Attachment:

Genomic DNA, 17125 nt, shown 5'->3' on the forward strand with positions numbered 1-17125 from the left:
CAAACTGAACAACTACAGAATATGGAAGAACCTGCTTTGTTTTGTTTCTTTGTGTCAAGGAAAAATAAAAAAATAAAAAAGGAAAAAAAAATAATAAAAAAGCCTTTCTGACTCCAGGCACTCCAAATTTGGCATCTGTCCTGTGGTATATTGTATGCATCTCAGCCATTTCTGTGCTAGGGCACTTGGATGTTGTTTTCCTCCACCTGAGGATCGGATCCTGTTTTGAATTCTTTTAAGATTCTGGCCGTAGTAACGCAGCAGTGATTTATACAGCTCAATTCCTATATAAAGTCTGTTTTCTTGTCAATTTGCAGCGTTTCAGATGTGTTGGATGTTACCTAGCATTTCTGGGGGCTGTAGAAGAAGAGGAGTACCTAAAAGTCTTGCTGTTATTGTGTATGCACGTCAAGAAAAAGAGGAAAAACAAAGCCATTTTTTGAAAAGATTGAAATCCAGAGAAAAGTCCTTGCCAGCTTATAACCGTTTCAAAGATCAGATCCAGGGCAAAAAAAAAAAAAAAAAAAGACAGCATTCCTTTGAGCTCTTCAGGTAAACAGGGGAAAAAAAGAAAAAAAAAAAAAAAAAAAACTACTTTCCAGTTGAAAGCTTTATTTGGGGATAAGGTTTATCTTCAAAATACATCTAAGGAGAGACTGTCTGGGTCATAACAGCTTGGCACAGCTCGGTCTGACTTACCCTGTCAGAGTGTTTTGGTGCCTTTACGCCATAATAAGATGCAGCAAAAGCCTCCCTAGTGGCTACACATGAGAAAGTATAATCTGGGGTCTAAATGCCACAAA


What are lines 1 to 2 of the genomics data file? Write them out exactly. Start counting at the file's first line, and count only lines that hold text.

Genomic DNA, 17125 nt, shown 5'->3' on the forward strand with positions numbered 1-17125 from the left:
CAAACTGAACAACTACAGAATATGGAAGAACCTGCTTTGTTTTGTTTCTTTGTGTCAAGGAAAAATAAAAAAATAAAAAAGGAAAAAAAAATAATAAAAAAGCCTTTCTGACTCCAGGCACTCCAAATTTGGCATCTGTCCTGTGGTATATTGTATGCATCTCAGCCATTTCTGTGCTAGGGCACTTGGATGTTGTTTTCCTCCACCTGAGGATCGGATCCTGTTTTGAATTCTTTTAAGATTCTGGCCGTAGTAACGCAGCAGTGATTTATACAGCTCAATTCCTATATAAAGTCTGTTTTCTTGTCAATTTGCAGCGTTTCAGATGTGTTGGATGTTACCTAGCATTTCTGGGGGCTGTAGAAGAAGAGGAGTACCTAAAAGTCTTGCTGTTATTGTGTATGCACGTCAAGAAAAAGAGGAAAAACAAAGCCATTTTTTGAAAAGATTGAAATCCAGAGAAAAGTCCTTGCCAGCTTATAACCGTTTCAAAGATCAGATCCAGGGCAAAAAAAAAAAAAAAAAAAGACAGCATTCCTTTGAGCTCTTCAGGTAAACAGGGGAAAAAAAGAAAAAAAAAAAAAAAAAAAACTACTTTCCAGTTGAAAGCTTTATTTGGGGATAAGGTTTATCTTCAAAATACATCTAAGGAGAGACTGTCTGGGTCATAACAGCTTGGCACAGCTCGGTCTGACTTACCCTGTCAGAGTGTTTTGGTGCCTTTACGCCATAATAAGATGCAGCAAAAGCCTCCCTAGTGGCTACACATGAGAAAGTATAATCTGGGGTCTAAATGCCACAAA